With Singapore’s sovereignty now in British hands, the EIC proceeded to establish a new Charter of Justice that would extend the jurisdiction of the Court of Judicature of the Prince of Wales Island (Penang) to both Singapore and Melaka. There were delays in the promulgation of the Charter (dated 27 November 1826), which did not arrive in Penang (then the headquarters of the Straits Settlements) until August 1827. News of the arrival of the Second Charter reached Singapore about the same time it did Penang, and the arrival of the Recorder (as judges were then known) was awaited with great anticipation.
In the meantime, the Resident Councillor – first John Prince and then Kenneth Murchison – continued to run the Resident’s Court. Preparations began in Singapore in anticipation of the opening of the new Court of Judicature. One of the most urgent issues was finding a suitable building to house the court, especially since the Government Godowns at Commercial Square were wholly unsuited for use as the new court. The Singapore authorities set about scouting for a suitable building that would be large enough to accommodate the court and rooms for the Recorder while he was in the settlement.
In May 1827, the authorities identified a large house belonging to John Argyle Maxwell, which was still under construction.17 The inspector-general was tasked to inspect the building to determine if it might be adapted for use as a Government House, a Courthouse and Recorder’s Chambers. The elegant Palladian building, which came to be known as Maxwell’s House, had been designed by George Drumgold (G.D.) Coleman and was scheduled for completion in September 1827. Writing to the Recorder, John Claridge, in Penang in January 1828, Governor of the Straits Settlements Robert Fullerton apprised him on the preparations for judicial accommodations in Singapore:
“In respect to arrangements at Singapore and Malacca for the accommodation of the Recorder and Court, it may be necessary to mention that the former being a place recently established not one of the regular buildings usually maintained at a British Settlement, Government House, Court House, Jail, Church etc have yet been erected, temporary means were of necessity resorted to, and a large house was engaged for, to be ready last November, the lower part of which was every way adapted for the Court, the upper for Chambers, and a place of residence for the Recorder; no intimation has yet been received officially of its being actually ready, but as orders have been sent to have it furnished, and placed on a proper footing, we conclude all will be found in due state of preparation.”18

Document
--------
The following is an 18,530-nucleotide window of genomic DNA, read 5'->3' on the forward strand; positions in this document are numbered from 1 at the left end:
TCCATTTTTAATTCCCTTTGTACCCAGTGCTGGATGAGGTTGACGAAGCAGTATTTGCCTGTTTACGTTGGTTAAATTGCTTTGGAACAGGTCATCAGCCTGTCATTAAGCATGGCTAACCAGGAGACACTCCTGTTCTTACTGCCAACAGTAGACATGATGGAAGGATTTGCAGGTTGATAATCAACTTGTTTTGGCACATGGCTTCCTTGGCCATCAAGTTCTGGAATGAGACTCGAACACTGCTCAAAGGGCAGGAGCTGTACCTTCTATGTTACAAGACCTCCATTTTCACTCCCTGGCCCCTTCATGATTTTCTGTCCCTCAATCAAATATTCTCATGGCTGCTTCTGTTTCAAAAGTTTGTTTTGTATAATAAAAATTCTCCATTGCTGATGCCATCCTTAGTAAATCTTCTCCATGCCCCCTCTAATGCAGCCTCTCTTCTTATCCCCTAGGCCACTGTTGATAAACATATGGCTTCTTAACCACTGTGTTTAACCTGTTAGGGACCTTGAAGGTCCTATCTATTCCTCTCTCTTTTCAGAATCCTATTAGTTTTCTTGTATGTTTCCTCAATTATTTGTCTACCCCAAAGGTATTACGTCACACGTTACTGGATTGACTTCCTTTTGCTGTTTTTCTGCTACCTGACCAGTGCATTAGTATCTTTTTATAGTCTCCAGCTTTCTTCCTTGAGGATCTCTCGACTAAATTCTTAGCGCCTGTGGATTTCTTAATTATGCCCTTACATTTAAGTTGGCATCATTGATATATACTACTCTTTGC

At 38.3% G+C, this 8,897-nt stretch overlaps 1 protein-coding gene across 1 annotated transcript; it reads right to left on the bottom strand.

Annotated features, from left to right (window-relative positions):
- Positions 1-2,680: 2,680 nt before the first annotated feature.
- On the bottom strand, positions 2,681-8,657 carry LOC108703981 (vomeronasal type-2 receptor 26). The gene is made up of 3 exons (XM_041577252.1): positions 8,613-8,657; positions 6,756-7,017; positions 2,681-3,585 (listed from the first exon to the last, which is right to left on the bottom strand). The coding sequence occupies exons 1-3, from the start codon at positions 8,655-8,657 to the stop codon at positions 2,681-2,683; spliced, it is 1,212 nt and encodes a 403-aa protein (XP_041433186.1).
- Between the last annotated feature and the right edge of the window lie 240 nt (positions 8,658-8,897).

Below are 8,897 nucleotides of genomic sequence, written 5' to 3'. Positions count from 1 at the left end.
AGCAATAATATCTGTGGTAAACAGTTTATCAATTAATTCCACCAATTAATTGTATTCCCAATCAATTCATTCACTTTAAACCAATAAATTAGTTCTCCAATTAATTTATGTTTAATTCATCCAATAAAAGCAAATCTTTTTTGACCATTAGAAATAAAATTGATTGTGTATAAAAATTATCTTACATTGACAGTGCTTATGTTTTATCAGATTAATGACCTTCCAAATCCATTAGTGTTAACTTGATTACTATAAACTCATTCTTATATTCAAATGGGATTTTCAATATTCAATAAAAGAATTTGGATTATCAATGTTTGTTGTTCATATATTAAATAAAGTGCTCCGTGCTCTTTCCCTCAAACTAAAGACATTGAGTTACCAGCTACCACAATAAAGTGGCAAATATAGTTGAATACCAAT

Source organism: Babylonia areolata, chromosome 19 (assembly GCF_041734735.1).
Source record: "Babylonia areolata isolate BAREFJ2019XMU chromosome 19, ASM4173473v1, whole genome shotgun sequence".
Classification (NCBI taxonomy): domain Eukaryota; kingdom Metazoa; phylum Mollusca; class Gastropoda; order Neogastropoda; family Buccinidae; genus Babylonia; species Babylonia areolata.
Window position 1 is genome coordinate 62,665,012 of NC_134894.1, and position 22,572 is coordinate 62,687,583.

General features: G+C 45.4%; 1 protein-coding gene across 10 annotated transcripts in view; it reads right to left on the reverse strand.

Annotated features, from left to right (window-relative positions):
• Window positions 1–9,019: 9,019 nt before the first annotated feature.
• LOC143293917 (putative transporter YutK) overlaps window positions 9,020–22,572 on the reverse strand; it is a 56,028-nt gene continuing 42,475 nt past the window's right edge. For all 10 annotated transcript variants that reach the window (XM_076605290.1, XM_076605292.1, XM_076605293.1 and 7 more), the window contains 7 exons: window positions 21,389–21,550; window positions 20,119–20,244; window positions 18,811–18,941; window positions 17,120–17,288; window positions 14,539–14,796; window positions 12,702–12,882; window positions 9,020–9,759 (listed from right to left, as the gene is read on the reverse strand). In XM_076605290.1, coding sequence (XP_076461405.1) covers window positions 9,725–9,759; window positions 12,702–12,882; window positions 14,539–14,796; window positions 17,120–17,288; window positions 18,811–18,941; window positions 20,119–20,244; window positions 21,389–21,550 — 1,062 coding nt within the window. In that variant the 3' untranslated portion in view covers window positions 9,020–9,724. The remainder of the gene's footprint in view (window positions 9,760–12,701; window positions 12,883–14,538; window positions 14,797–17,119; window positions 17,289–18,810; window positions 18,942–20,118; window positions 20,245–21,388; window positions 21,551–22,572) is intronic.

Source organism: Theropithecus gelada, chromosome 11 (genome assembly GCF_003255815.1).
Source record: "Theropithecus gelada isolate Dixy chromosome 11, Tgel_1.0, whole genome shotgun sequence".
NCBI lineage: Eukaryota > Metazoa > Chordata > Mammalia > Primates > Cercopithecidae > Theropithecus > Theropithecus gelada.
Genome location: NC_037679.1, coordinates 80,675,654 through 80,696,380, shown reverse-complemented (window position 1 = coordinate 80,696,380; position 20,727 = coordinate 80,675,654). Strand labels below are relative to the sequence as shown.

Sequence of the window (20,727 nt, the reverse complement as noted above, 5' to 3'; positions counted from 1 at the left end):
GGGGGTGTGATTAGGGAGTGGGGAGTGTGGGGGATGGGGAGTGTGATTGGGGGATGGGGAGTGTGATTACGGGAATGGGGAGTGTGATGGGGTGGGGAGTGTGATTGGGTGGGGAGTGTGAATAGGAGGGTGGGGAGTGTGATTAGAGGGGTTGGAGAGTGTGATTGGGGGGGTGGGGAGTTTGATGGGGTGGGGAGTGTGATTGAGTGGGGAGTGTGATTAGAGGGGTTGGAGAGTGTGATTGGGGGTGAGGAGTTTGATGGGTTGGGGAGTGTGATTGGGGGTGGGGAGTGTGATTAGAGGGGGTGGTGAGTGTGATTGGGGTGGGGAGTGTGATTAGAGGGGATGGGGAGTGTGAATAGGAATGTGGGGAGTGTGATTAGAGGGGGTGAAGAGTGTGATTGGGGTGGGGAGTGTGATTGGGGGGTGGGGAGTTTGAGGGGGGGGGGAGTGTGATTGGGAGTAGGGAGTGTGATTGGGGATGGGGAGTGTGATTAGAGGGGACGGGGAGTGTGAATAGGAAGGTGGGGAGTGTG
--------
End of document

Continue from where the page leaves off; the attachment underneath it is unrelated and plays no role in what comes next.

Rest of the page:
A note in the Resident Councillor’s diary dated 19 December 1827 suggests that there were delays in the construction of Maxwell’s House, and that Coleman had assured the authorities that it would be completed in less than three months. However, it was expected that having heard its first sessions in Penang in December 1827, the Court of Judicature would travel on circuit to Singapore in January 1828. This meant that Maxwell’s House would not be ready for use as a courthouse. An alternative would have to be found.
John Francis, proprietor of the Singapore Hotel, saw an opportunity and offered to lease his house to the authorities for use as a courthouse at 300 Sicca Rupees per month.19 The offer was left to the governor to decide. A month later, on 28 February 1828, it is recorded that the New Tavern (also run by Francis) at Commercial Square had been “engaged as a temporary Court house” and as “sundry furniture and records, connected with the Judicial Office” were “deposited therein”, the Commanding Officer of the Troops was requested to station a small military guard post there until further notice.20 In the meantime, the godown space beneath the Resident’s Office, which had hitherto served as a courthouse, was to be converted into a temporary jail for prisoners committed to stand trial.21 The New Tavern, another temporary location, thus operated as Singapore’s third courthouse, albeit, for a very short while.
By the time Fullerton and his retinue arrived in Singapore on 8 May 1828, Maxwell’s House was already completed. Fullerton was greeted by the customary salutes. Sitting with Kenneth Murchison, the Resident Councillor, Fullerton opened the first criminal hearing (known as the session of Oyer and Terminer and Gaol Delivery), and presided over the first-ever Court of Judicature of the Prince of Wales Island (Penang), Singapore and Melaka in Singapore on 22 May 1828.22 Notice of the first General Quarter Session of the court, to be held in Singapore on 2 June 1828, was published in the local newspapers.23
Fullerton and Murchison completed the first session, hearing 27 indictments brought by the Grand Jury. Six accused were found guilty of murder, one for manslaughter, and the rest for assault and offences against property. Two persons were sentenced to death, while two other persons indicted for piracy had to be released for the court’s want of admiralty jurisdiction.24
After the Singapore sessions ended on 5 June 1828, Fullerton proceeded to Melaka where he opened the Assizes and held a session of Oyer and Terminer and Gaol Delivery for the first time on 16 June 1828, sitting alongside Samuel Garling, the Resident Councillor of Melaka.25 Fullerton was back in Penang by the end of June, just in time for the next local sitting of the court.